Date: 27th December 2014 at 12:00pm
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English top five clubs find themselves in a unique position compared to their German, Italian, Spanish and French counterparts. Competing in their domestic league, domestic cup and Champions League or Europa League means the treble is the maximum the average top five team can aspire to. No small feet mind you. In England the existence of two fully competitive domestic cups puts the possibility of a quadruple on the cards. No English club has ever won the quadruple, is it realistically possible?

This season Chelsea have approached every game as one would expect of quadruple challengers. Regardless of whether it’s the Premier League, Champions League or less glamorous domestic cups, Chelsea have consistently fielded their strongest eleven. Undoubtedly the biggest challenges will come in the form of the Premier League and Champions League but small teams have never been undermined. No unnecessary chances are taken. Recently, in the Capital One encounter with Derby County, Mourinho fielded a starting XI featuring: Cech, Azpilicueta, ­Terry­, Zouma­, Filipe Luis, Matic, Mikel, Hazard­, Fabregas­, Schürrle & Drogba. All except Zouma are established and respected players. It’s reasonable to assume the trend will continue when the FA Cup commences in 2015. The lack of rotation may prove to be a serious obstacle over the rest of the season. How will the players be able to adapt physically?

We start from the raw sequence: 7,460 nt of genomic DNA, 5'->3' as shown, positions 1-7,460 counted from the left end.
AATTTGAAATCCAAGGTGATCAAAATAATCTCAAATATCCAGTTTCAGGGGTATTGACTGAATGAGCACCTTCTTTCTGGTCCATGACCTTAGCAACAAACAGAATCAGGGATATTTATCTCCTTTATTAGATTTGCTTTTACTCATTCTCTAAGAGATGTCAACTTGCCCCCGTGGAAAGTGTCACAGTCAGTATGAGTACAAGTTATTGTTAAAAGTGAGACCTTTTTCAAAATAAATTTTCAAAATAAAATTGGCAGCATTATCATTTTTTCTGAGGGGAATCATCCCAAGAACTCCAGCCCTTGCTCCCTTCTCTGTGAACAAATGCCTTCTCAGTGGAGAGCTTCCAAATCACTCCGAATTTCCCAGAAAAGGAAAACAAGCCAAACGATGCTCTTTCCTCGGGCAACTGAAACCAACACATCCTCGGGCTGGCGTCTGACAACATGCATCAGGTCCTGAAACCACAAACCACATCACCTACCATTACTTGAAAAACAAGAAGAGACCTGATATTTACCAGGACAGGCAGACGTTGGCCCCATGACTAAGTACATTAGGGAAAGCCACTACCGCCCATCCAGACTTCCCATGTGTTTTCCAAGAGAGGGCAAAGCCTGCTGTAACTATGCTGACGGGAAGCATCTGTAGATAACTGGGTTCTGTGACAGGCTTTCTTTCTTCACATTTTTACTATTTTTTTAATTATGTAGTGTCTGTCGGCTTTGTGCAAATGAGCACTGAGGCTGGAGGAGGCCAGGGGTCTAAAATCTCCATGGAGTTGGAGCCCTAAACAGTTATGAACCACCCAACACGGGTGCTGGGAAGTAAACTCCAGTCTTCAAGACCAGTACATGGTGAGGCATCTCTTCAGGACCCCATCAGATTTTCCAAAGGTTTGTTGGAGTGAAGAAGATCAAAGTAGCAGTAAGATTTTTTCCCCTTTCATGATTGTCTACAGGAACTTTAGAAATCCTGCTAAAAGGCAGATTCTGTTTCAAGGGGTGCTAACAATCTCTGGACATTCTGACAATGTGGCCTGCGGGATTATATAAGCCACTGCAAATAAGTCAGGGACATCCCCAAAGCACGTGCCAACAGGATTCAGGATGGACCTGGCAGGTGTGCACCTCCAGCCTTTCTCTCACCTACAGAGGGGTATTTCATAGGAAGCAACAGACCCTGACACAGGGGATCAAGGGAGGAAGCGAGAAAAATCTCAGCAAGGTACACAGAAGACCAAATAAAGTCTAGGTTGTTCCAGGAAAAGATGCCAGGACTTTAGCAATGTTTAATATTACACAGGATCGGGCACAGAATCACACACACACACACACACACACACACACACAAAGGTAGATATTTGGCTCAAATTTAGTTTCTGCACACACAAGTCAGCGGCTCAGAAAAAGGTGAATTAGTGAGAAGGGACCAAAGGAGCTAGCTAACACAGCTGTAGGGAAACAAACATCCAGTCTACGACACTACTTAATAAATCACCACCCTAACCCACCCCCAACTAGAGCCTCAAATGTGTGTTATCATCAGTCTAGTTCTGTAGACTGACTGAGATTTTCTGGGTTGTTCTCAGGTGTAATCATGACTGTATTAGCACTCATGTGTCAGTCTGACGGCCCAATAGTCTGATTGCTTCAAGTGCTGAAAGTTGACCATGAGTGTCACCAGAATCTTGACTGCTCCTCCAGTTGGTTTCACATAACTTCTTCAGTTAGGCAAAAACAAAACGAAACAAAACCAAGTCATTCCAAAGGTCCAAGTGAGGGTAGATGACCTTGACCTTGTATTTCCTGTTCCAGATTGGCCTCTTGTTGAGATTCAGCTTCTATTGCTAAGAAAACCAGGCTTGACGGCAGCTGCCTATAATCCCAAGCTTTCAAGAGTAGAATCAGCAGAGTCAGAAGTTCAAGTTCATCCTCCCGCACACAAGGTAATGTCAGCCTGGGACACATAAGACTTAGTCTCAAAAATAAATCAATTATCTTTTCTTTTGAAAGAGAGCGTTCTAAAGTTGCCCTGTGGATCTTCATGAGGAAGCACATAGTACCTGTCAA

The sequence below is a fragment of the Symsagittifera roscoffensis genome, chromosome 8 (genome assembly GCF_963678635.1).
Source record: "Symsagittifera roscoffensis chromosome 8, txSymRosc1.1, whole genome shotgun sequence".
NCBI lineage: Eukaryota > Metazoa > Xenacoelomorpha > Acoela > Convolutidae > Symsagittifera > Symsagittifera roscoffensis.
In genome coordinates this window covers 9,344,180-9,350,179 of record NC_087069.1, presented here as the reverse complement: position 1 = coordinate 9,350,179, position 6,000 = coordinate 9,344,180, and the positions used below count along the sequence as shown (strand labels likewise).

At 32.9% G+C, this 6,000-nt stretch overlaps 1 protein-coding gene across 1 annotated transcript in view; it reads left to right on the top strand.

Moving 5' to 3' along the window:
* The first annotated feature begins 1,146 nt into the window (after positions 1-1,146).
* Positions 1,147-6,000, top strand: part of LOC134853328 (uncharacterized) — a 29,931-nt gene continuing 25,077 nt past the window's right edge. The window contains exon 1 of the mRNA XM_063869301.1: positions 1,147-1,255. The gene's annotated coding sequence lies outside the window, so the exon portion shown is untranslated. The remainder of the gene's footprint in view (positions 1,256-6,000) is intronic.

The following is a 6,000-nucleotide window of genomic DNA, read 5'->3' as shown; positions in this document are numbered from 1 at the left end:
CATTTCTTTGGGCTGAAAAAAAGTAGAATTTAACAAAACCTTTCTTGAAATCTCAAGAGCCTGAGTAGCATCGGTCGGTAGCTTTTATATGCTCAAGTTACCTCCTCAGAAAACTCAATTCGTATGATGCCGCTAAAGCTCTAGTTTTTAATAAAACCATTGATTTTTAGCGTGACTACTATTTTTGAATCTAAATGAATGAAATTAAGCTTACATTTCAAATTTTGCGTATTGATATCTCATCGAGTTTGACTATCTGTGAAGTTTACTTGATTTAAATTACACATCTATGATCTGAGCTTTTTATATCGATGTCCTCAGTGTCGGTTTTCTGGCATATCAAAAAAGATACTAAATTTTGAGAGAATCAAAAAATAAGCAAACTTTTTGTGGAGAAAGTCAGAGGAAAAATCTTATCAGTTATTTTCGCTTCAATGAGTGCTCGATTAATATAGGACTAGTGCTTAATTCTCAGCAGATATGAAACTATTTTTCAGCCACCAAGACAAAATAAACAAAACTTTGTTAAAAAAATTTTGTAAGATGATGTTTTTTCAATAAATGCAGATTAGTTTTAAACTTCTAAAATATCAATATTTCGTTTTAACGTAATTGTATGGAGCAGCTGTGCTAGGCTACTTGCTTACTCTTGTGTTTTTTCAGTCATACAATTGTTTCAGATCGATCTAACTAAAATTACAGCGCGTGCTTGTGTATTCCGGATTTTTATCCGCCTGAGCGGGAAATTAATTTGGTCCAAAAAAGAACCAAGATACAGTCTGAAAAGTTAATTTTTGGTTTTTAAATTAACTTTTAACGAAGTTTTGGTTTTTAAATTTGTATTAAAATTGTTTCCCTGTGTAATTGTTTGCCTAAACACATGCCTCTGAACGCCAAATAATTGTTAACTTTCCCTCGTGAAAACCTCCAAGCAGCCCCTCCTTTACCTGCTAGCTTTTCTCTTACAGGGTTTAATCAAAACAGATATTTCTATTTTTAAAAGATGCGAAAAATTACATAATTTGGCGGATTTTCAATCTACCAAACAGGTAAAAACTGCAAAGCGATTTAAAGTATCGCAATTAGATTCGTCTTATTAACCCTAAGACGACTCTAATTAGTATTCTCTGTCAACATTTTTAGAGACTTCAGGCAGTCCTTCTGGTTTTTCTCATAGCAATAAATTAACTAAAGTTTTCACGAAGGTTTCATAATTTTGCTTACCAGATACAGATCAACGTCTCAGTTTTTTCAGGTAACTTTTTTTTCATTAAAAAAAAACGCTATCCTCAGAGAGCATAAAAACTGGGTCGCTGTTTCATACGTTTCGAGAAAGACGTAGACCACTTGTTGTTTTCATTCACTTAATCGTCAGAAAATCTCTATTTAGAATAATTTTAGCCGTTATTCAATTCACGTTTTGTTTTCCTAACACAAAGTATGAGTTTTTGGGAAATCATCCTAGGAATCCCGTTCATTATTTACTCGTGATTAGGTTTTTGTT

Playing in 4 competitions will put enormous strain on the minds and bodies of the players. Studies indicate that it’s physically impossible for players to fully recover with only two days rest between games. Competing in 4 competitions means often Chelsea will only have 2 days rest between games. This results in accumulation of fatigue and a greater chance of injury. The Premier League title challengers all grapple with the physiological burden of managing the competitions efficiently. However, the playing field is heavily skewed against English teams competing in European competitions.

Firstly, while English clubs prepare for a highly congested festive period, their counterparts will be recuperating on their winter break. Secondly, when the other nations recommence they’ll be competing in one less competition. While English quadruple chasers will be playing twice a week every week until the Capital One Cup final on 1st March, their counterparts will have weeks on end where they play only once. Essentially, English teams play more games over a longer period with no break. They have to compete and beat the best teams in the world both technically and tactically whist coping with a huge physical handicap. A huge hurdle to overcome.

The allure of quadruple and creating unprecedented history is easy to fall victim. Especially as Chelsea seeks to establish itself as a ‘Super Club’ with it’s own distinct history. An achievement such as the quadruple lies in the realm between reality and dreams. It creates unprecedented history and honour unlikely to be repeated and to be flaunted for decades, just ask Arsenal and ‘The Invincibles’.

Jose Mourinho has proven himself repeatedly to be the Special One, his man management this season has seen him use a selection as predictable as it is effective in winning 3 points. In order to win the quadruple he’ll have to beat off competition from the current Premier League champions who are currently 3 points behind Chelsea in the league and still in with a shot in all competitions. These are the types of challenges dynasties are built on and the type of challenges Mourinho thrives off of. These are the types of dreams and journeys which make this sport exciting. Whether a quadruple is possible or not remains to be seen but if anyone has a chance of accomplishing it, it’s Mourinho and his current batch of Chelsea All Stars.